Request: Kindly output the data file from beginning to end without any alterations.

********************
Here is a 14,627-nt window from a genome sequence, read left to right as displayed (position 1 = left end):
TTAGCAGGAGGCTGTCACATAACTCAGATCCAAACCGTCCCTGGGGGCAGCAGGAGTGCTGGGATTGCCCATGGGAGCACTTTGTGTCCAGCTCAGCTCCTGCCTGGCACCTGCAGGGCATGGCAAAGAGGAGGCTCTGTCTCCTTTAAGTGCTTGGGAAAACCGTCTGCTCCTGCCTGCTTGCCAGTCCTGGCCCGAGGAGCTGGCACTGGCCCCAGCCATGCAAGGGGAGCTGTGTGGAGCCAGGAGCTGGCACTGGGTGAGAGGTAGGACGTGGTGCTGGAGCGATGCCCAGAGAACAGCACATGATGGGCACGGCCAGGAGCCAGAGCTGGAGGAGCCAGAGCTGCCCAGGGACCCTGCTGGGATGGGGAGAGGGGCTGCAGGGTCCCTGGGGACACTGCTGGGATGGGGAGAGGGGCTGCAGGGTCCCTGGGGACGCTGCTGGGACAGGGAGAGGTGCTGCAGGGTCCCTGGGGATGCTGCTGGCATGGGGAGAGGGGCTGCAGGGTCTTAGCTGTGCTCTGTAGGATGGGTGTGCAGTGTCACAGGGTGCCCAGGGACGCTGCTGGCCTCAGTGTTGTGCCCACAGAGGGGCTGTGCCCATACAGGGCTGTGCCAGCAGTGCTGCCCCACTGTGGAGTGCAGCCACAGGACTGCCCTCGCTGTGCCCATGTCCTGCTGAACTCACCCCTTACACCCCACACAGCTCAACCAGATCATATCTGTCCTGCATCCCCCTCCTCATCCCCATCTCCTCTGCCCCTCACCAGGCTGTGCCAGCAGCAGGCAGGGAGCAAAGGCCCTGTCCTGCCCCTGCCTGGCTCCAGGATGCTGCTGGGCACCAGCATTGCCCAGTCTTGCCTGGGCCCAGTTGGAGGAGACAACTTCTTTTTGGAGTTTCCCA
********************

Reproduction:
Here is a 14,627-nt window from a genome sequence, read left to right as displayed (position 1 = left end):
TTAGCAGGAGGCTGTCACATAACTCAGATCCAAACCGTCCCTGGGGGCAGCAGGAGTGCTGGGATTGCCCATGGGAGCACTTTGTGTCCAGCTCAGCTCCTGCCTGGCACCTGCAGGGCATGGCAAAGAGGAGGCTCTGTCTCCTTTAAGTGCTTGGGAAAACCGTCTGCTCCTGCCTGCTTGCCAGTCCTGGCCCGAGGAGCTGGCACTGGCCCCAGCCATGCAAGGGGAGCTGTGTGGAGCCAGGAGCTGGCACTGGGTGAGAGGTAGGACGTGGTGCTGGAGCGATGCCCAGAGAACAGCACATGATGGGCACGGCCAGGAGCCAGAGCTGGAGGAGCCAGAGCTGCCCAGGGACCCTGCTGGGATGGGGAGAGGGGCTGCAGGGTCCCTGGGGACACTGCTGGGATGGGGAGAGGGGCTGCAGGGTCCCTGGGGACGCTGCTGGGACAGGGAGAGGTGCTGCAGGGTCCCTGGGGATGCTGCTGGCATGGGGAGAGGGGCTGCAGGGTCTTAGCTGTGCTCTGTAGGATGGGTGTGCAGTGTCACAGGGTGCCCAGGGACGCTGCTGGCCTCAGTGTTGTGCCCACAGAGGGGCTGTGCCCATACAGGGCTGTGCCAGCAGTGCTGCCCCACTGTGGAGTGCAGCCACAGGACTGCCCTCGCTGTGCCCATGTCCTGCTGAACTCACCCCTTACACCCCACACAGCTCAACCAGATCATATCTGTCCTGCATCCCCCTCCTCATCCCCATCTCCTCTGCCCCTCACCAGGCTGTGCCAGCAGCAGGCAGGGAGCAAAGGCCCTGTCCTGCCCCTGCCTGGCTCCAGGATGCTGCTGGGCACCAGCATTGCCCAGTCTTGCCTGGGCCCAGTTGGAGGAGACAACTTCTTTTTGGAGTTTCCCA